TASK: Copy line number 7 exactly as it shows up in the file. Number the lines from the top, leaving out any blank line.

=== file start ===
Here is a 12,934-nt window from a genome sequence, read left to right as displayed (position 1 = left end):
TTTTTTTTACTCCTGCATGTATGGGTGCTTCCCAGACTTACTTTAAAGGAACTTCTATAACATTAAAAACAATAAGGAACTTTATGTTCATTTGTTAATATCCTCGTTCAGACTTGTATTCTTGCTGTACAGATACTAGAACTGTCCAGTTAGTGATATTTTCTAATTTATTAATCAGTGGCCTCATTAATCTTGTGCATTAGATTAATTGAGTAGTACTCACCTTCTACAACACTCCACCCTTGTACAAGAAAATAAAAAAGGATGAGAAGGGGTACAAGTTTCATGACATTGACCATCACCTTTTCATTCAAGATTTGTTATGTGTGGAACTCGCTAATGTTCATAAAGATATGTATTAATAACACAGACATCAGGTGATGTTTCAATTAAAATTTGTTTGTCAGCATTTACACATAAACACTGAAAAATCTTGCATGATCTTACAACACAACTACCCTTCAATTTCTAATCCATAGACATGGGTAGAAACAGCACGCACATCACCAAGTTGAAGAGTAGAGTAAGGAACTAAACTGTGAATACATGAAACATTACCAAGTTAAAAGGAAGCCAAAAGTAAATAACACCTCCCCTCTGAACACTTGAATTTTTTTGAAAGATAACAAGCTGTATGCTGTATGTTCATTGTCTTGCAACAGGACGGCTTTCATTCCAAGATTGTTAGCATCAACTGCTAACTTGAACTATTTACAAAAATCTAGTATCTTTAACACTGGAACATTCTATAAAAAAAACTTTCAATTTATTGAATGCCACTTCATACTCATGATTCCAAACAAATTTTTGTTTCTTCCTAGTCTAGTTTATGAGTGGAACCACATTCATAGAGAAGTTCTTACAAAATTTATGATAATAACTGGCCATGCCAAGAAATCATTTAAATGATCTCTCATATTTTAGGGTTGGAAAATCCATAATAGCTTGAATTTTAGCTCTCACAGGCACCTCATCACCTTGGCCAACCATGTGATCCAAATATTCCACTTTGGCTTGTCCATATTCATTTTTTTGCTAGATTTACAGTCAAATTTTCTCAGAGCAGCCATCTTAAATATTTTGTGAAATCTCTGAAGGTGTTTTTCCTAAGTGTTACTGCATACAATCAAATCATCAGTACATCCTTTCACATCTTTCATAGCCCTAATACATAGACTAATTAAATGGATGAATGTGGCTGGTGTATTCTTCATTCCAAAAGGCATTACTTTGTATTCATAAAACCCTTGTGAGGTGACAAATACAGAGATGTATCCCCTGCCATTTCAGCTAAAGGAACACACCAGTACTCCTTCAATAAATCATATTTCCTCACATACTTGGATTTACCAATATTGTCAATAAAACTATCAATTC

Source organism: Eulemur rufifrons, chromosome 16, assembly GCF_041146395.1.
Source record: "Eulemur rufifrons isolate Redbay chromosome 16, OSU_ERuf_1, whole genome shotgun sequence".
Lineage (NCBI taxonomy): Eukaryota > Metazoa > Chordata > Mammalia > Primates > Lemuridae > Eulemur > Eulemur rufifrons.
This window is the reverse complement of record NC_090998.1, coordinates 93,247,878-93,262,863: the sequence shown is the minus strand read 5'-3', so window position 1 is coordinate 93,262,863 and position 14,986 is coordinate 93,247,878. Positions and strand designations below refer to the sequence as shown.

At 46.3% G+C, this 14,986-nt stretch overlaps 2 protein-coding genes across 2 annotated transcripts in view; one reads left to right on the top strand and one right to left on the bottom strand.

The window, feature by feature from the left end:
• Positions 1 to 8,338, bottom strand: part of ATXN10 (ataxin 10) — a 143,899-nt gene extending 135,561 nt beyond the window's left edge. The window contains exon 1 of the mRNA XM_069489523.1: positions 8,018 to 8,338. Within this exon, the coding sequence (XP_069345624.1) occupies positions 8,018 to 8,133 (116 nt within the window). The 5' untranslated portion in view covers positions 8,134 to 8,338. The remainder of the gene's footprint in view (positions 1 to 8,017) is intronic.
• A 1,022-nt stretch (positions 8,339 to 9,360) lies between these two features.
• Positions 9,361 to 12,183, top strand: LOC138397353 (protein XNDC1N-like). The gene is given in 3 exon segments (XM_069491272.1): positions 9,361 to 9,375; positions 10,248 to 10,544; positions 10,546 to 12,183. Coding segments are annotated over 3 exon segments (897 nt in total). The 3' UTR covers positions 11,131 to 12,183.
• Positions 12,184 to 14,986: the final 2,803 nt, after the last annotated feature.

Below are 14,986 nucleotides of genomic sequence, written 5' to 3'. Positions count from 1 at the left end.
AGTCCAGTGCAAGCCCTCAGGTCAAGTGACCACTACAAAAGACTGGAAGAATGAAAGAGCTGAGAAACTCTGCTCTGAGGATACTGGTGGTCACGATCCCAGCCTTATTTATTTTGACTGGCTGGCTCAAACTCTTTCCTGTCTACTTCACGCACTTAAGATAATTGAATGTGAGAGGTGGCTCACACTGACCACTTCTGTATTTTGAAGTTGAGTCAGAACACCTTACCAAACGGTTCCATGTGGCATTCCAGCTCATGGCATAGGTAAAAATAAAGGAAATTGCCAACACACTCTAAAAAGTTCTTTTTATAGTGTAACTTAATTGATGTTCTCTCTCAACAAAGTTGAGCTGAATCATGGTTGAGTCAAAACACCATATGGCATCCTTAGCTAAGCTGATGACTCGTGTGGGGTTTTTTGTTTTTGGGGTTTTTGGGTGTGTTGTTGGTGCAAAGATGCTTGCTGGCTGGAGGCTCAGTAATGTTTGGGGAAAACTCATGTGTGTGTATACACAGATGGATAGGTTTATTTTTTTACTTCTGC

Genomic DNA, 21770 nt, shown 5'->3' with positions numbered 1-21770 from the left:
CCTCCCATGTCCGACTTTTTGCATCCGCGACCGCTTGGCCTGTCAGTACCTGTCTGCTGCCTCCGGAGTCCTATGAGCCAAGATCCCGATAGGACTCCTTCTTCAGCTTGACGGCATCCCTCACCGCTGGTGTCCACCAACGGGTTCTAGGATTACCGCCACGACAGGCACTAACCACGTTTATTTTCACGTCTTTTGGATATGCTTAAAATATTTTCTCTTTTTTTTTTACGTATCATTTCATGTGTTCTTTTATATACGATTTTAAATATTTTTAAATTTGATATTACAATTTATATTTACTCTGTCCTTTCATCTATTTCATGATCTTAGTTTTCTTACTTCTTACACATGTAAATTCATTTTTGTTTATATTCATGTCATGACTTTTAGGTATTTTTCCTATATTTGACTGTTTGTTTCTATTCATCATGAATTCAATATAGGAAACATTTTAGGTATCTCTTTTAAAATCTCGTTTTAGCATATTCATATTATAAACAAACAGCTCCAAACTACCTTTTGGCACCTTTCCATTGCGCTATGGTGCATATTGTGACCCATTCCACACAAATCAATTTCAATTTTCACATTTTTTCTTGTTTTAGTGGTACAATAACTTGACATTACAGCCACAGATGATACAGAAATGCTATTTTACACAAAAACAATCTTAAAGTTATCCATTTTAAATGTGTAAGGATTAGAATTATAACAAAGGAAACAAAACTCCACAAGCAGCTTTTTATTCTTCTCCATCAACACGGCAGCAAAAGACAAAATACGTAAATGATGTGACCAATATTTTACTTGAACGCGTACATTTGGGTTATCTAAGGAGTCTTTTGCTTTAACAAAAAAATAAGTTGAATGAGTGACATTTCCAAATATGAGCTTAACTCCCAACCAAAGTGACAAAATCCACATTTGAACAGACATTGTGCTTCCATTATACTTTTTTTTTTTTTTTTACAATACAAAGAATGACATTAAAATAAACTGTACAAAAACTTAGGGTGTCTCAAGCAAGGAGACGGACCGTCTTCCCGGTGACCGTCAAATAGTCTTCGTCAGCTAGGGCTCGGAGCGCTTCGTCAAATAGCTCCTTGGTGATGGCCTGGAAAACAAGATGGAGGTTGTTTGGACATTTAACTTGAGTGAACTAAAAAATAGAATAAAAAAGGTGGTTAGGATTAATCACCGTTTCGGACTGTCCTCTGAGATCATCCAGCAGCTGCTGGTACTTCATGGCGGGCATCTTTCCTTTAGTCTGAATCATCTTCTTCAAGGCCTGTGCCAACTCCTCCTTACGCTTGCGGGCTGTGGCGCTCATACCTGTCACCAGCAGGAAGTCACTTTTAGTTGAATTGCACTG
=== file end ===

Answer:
At 46.3% G+C, this 14,986-nt stretch overlaps 2 protein-coding genes across 2 annotated transcripts in view; one reads left to right on the top strand and one right to left on the bottom strand.